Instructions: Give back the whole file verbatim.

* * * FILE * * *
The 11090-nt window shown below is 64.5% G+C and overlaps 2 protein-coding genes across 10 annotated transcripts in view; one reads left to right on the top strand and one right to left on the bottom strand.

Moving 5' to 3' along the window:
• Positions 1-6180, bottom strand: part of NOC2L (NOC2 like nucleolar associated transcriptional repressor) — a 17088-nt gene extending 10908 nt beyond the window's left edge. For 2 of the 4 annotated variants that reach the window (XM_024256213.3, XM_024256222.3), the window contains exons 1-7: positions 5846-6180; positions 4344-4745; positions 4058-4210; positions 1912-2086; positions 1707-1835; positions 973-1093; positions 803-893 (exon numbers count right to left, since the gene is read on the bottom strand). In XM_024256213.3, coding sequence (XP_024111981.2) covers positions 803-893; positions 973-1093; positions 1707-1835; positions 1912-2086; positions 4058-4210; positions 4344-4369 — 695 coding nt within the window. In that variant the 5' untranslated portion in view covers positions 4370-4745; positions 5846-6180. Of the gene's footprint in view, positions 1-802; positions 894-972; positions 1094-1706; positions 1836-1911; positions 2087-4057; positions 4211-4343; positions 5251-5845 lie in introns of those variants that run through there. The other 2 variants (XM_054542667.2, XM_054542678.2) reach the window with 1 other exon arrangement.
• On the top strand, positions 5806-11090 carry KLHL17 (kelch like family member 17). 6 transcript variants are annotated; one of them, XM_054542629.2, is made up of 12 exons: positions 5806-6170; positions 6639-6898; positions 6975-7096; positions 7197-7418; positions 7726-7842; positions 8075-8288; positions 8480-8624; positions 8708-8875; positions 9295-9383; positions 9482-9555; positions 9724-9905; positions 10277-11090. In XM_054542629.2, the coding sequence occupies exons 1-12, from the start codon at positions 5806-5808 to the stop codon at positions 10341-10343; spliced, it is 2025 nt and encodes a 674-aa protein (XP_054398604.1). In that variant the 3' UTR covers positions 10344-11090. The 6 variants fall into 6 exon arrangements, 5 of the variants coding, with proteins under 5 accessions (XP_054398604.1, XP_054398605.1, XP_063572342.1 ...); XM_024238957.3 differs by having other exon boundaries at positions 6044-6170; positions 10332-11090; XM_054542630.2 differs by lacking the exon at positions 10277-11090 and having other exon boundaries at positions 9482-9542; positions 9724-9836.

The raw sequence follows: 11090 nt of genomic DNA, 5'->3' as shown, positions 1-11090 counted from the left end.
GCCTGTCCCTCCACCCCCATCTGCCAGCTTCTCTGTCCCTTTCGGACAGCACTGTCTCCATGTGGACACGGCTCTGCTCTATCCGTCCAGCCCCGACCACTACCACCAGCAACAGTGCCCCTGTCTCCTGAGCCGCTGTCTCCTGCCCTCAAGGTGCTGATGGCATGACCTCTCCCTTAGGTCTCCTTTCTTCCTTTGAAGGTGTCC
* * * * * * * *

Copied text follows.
The 11090-nt window shown below is 64.5% G+C and overlaps 2 protein-coding genes across 10 annotated transcripts in view; one reads left to right on the top strand and one right to left on the bottom strand.

Moving 5' to 3' along the window:
• Positions 1-6180, bottom strand: part of NOC2L (NOC2 like nucleolar associated transcriptional repressor) — a 17088-nt gene extending 10908 nt beyond the window's left edge. For 2 of the 4 annotated variants that reach the window (XM_024256213.3, XM_024256222.3), the window contains exons 1-7: positions 5846-6180; positions 4344-4745; positions 4058-4210; positions 1912-2086; positions 1707-1835; positions 973-1093; positions 803-893 (exon numbers count right to left, since the gene is read on the bottom strand). In XM_024256213.3, coding sequence (XP_024111981.2) covers positions 803-893; positions 973-1093; positions 1707-1835; positions 1912-2086; positions 4058-4210; positions 4344-4369 — 695 coding nt within the window. In that variant the 5' untranslated portion in view covers positions 4370-4745; positions 5846-6180. Of the gene's footprint in view, positions 1-802; positions 894-972; positions 1094-1706; positions 1836-1911; positions 2087-4057; positions 4211-4343; positions 5251-5845 lie in introns of those variants that run through there. The other 2 variants (XM_054542667.2, XM_054542678.2) reach the window with 1 other exon arrangement.
• On the top strand, positions 5806-11090 carry KLHL17 (kelch like family member 17). 6 transcript variants are annotated; one of them, XM_054542629.2, is made up of 12 exons: positions 5806-6170; positions 6639-6898; positions 6975-7096; positions 7197-7418; positions 7726-7842; positions 8075-8288; positions 8480-8624; positions 8708-8875; positions 9295-9383; positions 9482-9555; positions 9724-9905; positions 10277-11090. In XM_054542629.2, the coding sequence occupies exons 1-12, from the start codon at positions 5806-5808 to the stop codon at positions 10341-10343; spliced, it is 2025 nt and encodes a 674-aa protein (XP_054398604.1). In that variant the 3' UTR covers positions 10344-11090. The 6 variants fall into 6 exon arrangements, 5 of the variants coding, with proteins under 5 accessions (XP_054398604.1, XP_054398605.1, XP_063572342.1 ...); XM_024238957.3 differs by having other exon boundaries at positions 6044-6170; positions 10332-11090; XM_054542630.2 differs by lacking the exon at positions 10277-11090 and having other exon boundaries at positions 9482-9542; positions 9724-9836.

The raw sequence follows: 11090 nt of genomic DNA, 5'->3' as shown, positions 1-11090 counted from the left end.
GCCTGTCCCTCCACCCCCATCTGCCAGCTTCTCTGTCCCTTTCGGACAGCACTGTCTCCATGTGGACACGGCTCTGCTCTATCCGTCCAGCCCCGACCACTACCACCAGCAACAGTGCCCCTGTCTCCTGAGCCGCTGTCTCCTGCCCTCAAGGTGCTGATGGCATGACCTCTCCCTTAGGTCTCCTTTCTTCCTTTGAAGGTGTCC